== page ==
chronographe suisse

“Le Chronographe De Poche Suisse”: an unprecedented work

The book references all watchmaking brands to have produced chronographs, namely 200 brands and it includes detailed presentations of 80 of them. A must-read.

By Laetitia Artal

Written by Joël Pynson, this book is the proof of his passion and extensive knowledge of the history of chronographs. It was introduced to the press and watchmaking aficionados at the MIH (Musée International d'Horlogerie) in La Chaux-de-Fonds, where "Chronométrophilia", an association of watch enthusiasts, has been based since its creation 40 years ago.

Le Chronographe de poche suisse

Chronométrophilia: historical publisher

To celebrate its 40th anniversary, the association decided to publish and give away to its members this book instead of a December 2015 edition of its traditional newspaper. Derived from the Greek “Chronos” (god of time), “metro” (measurement) and “philos” (friend), "Chronometrophilia" was founded in La Chaux-de-Fonds in 1975 by the same corporatist circle behind the watchmaking Museum in La Chaux-de-Fonds.

Le Chronographe de poche suisse

Since its inception, the association has had a panel of watch aficionados, watchmakers and even curators. Its aim is to gather experts and collectors and to foster the exchange of scientific, historical and artistic information related to watchmaking. All year round the association organizes thematic visits for its members coming from all around the world. They include visits to private collections, exhibitions, company tours and even trips abroad.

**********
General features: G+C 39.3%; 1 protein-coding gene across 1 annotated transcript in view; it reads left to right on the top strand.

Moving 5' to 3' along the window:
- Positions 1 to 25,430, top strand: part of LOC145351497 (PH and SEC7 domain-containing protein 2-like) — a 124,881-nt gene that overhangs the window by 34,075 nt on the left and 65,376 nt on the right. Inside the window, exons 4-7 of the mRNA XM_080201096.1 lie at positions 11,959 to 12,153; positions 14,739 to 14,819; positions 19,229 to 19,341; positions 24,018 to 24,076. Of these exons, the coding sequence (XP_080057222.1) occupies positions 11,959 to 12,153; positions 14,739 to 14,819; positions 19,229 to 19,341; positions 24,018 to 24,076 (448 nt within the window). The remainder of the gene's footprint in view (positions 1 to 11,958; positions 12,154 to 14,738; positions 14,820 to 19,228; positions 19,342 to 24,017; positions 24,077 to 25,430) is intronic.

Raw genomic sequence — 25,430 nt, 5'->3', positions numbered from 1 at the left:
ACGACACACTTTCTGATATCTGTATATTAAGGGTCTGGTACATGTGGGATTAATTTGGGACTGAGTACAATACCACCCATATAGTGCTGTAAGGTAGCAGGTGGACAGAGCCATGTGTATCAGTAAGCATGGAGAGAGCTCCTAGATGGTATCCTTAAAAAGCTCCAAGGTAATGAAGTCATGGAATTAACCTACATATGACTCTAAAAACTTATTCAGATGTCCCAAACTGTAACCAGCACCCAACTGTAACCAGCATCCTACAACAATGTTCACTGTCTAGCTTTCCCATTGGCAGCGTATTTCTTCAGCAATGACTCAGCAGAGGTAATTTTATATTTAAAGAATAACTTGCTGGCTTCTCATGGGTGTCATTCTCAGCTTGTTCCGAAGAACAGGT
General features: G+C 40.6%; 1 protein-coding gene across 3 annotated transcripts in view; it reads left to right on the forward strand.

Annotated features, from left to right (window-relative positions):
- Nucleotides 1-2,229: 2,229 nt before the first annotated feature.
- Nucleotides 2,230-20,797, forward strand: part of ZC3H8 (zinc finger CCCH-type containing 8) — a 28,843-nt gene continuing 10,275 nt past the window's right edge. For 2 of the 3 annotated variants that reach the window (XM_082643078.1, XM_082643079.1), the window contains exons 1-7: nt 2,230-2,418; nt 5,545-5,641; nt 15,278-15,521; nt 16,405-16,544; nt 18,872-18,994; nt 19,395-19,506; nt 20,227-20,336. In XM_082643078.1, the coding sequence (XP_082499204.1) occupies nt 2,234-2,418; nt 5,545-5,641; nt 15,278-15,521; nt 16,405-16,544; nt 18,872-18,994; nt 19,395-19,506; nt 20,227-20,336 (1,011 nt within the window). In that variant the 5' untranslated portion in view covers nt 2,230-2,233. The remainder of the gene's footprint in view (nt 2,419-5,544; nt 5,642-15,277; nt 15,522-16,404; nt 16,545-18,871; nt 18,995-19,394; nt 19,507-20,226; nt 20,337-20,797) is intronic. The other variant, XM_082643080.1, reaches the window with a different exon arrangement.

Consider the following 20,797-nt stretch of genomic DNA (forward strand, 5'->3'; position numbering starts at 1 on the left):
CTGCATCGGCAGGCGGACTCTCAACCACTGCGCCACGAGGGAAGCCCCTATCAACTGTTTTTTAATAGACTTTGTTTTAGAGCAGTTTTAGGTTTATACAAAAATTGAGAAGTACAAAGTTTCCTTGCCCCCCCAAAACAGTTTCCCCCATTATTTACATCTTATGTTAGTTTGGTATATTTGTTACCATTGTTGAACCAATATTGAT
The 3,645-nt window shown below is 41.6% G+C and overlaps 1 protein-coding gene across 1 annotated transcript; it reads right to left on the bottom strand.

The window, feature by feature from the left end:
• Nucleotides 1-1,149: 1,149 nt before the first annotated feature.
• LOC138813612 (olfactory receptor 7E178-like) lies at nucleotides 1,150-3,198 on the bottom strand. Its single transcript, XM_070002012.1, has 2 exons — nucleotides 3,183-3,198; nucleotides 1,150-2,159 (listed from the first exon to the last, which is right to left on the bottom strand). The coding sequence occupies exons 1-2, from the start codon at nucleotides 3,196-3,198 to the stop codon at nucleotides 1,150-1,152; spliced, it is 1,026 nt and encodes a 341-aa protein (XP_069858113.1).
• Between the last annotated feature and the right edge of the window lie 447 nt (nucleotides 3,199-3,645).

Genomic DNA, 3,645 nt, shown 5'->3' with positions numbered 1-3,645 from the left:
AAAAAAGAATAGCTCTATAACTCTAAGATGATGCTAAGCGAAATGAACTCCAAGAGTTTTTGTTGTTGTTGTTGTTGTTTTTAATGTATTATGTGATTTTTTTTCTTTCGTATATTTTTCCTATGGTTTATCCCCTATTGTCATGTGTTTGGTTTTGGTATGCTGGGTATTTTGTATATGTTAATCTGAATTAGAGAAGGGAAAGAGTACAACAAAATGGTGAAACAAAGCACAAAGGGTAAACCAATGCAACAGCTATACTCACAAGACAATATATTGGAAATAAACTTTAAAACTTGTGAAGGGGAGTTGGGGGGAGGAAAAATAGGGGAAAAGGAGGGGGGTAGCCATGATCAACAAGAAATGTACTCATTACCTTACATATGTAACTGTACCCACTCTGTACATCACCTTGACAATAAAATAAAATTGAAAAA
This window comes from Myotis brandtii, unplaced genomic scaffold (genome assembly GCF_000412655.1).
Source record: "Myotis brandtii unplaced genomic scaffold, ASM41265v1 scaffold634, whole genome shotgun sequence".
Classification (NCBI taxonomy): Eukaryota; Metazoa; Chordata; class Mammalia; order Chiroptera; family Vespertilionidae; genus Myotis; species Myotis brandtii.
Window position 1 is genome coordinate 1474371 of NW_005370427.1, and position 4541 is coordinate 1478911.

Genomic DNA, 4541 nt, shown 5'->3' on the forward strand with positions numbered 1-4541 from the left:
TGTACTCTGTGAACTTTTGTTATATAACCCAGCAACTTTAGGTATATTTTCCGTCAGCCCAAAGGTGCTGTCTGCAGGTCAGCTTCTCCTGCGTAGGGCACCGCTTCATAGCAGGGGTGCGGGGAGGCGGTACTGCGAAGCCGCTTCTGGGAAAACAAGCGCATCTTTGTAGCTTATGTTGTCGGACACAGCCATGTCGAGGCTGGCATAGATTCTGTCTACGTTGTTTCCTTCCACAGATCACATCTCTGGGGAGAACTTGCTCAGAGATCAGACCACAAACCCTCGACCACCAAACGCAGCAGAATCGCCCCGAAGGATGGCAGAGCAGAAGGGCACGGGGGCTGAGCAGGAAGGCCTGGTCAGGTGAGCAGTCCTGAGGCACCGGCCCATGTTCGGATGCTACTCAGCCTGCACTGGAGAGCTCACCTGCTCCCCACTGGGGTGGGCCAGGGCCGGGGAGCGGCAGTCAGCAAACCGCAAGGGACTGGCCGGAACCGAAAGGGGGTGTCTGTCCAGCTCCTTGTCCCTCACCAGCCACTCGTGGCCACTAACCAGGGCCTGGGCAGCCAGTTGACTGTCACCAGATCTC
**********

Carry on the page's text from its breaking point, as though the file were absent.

Chronographs over the years

This remarkable book travels through time and details the different stages of the evolution of chronographs. And so, it appears that the first chronograph was invented in the18th century, when scientists sought to achieve a high degree of precision in time measurement mainly for astronomical observations. The book lists the first systems that were programmed to calculate time lapses and proceeds to define, with examples, the difference between timers and chronographs. In addition, it goes over the creation of modern chronographs through the various inventions of famous watchmakers.

Le Chronographe de poche suisse

"With the documents we have today, it is safe to say that everything was set to create the first modern chronograph in 1861: Pouzait could stop and reset a seconds hand; Sarton could measure time lapses without stopping the watch; Moinet mastered resetting; Rieussec knew how to use an inking needle and even gave it a name; Perrelet could start, reset and overtake jumping hands; Jacob could craft split-second hands on ordinary watches; Winnerl could "catch up" thanks to a heart-shaped cam and Adolphe Nicole had designed and patented a single-pusher three-time chronograph system that Henri-Férréol Piguet was the first to produce".

1862-1890: The first Swiss chronograph manufacturers

This chapter explains the rapid interest the Swiss watchmaking industry expressed in the production of chronographs, a prestigious complication if ever there was one. The author also analyzes the reasons why this industry chose to produce such watches.

Le Chronographe de poche suisse

The 1890-1920: Chronographs in the industrial era